Heather Bicknell  09:46
That's extremely, extremely quantified.

Ryan Purvis  09:50
Well, if you think about it, we go in that route anyway. You know, I was talking with a guy yesterday. He's a he's involved with the NHS, and he was asking me sort of You know, what would you do with the NHS, I said, the biggest problem with the NHS is it's reactive. You know, it doesn't do they don't treat conditions proactively, they sort of tell you to go home, take two paracetamol or call me in the morning. Whereas in South Africa, we were very proactive. So like, my GP gets heavily involved, he won't let you go to sorted out, he'll refer you straight to a specialist that day, you know, you'd see someone within 24 hours, you know, there's a very big focus on getting it up getting the symptoms tackled, while they're still early, before they come serious, whereas the NHS is very much about keeping you out of the keeping you cheap. Because most things I suppose could be dealt with, with paracetamol and, and wrist, but they almost bite off by pushing you away and not doing the investigation they did, you could have a serious condition, which becomes even more serious, because now you haven't been treated proactively. And we're talking about self worth all this like, like behavioral things. And I think we've talked about vitality discovery, which is a medical aid, here in South Africa and in the UK, in the US, where they drive you with behavioral things to improve your health. So, you know, my Apple Watch is free, because I walk 12,500 steps a day. So I get points for that. If I go and see a dentist, if I get a flu vaccination, if I go to gym, if I do 30 minutes of hard exercise a day, I get points for all those things. And that drives me to be in a healthier person. In South Africa is a lot more mature than the UK. I don't know what the US is like. But here I if I go for a cholesterol check, a blood pressure check. Smoking, smokers check HIV test. There's one other one I just can't think of right now, I get points for all those things. And then once I get to platinum, a whole lot of stuff. Like there's all these reward partners like buying cross trainers or flying on certain airlines, I get huge discounts like 40 50% discount, 75% discount on active gear, so like Nike, Adidas, whatever, I'll get like 75% off, because my status is high. And all they're doing really is saying if you're a healthy person, you're not going to come into the hospital, so we don't have to pay for you. So it's cheaper to incentivize you with a partner than it is for you to come into the specialist. And it's, you know, it's things like movies as well. I mean, movies here are about 10, impound terms 10 to 15 pounds a ticket but if you with discovery, which is the vitality of the UK will pay like two pounds to go into movie. And our cinemas here will close I mean, there's I have I haven't found cinemas barring maybe one or two that are as good from a seats and screens and sound and amenities and, you know, all that kind of stuff, food and water. So it's it's good behaviors, which leads to healthy people, which leads to they're made more money. I mean, they they're always profitable. But as a member, we get good value out of it. So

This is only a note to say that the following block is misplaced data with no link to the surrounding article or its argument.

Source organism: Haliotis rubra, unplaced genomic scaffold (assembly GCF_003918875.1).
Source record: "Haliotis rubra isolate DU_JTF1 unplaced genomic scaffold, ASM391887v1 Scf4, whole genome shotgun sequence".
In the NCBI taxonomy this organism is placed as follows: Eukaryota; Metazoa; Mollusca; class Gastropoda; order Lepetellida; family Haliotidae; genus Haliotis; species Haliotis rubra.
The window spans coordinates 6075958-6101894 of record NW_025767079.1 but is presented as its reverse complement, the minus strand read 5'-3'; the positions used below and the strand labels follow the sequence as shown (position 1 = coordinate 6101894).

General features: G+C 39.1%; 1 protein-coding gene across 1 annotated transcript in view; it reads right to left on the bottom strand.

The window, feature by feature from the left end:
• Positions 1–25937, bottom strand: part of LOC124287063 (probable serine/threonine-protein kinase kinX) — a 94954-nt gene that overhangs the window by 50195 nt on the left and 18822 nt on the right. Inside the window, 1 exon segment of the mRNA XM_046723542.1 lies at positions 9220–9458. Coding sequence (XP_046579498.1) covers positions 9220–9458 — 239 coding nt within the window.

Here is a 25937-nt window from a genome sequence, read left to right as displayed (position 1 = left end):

Heather Bicknell  13:16
yeah, I know, I've heard of some of that in the US just from you know, within people's health insurance plans, but I don't know how calm I did is I don't personally I don't think I know anyone who has that I know like Microsoft and you know, other big tech companies will do like a health you know, you get whatever it is I don't know if it's $500 or you can they give you a stipend for this is for health so you can use this to pay for your gym or, you know, an Apple watch or some something health related. And that's something a lot of companies a lot but it's something that it's one of those amenities companies will tack on like a gym membership. So that comment on the UK as well.

Ryan Purvis  14:06
Yeah, so you know, gyms are common, but you'd get your usual things like pension. If you're a big corporate, you'll get medical this thing

Heather Bicknell  14:16
because in the US are a little bit. Well, Tim membership,

Ryan Purvis  14:20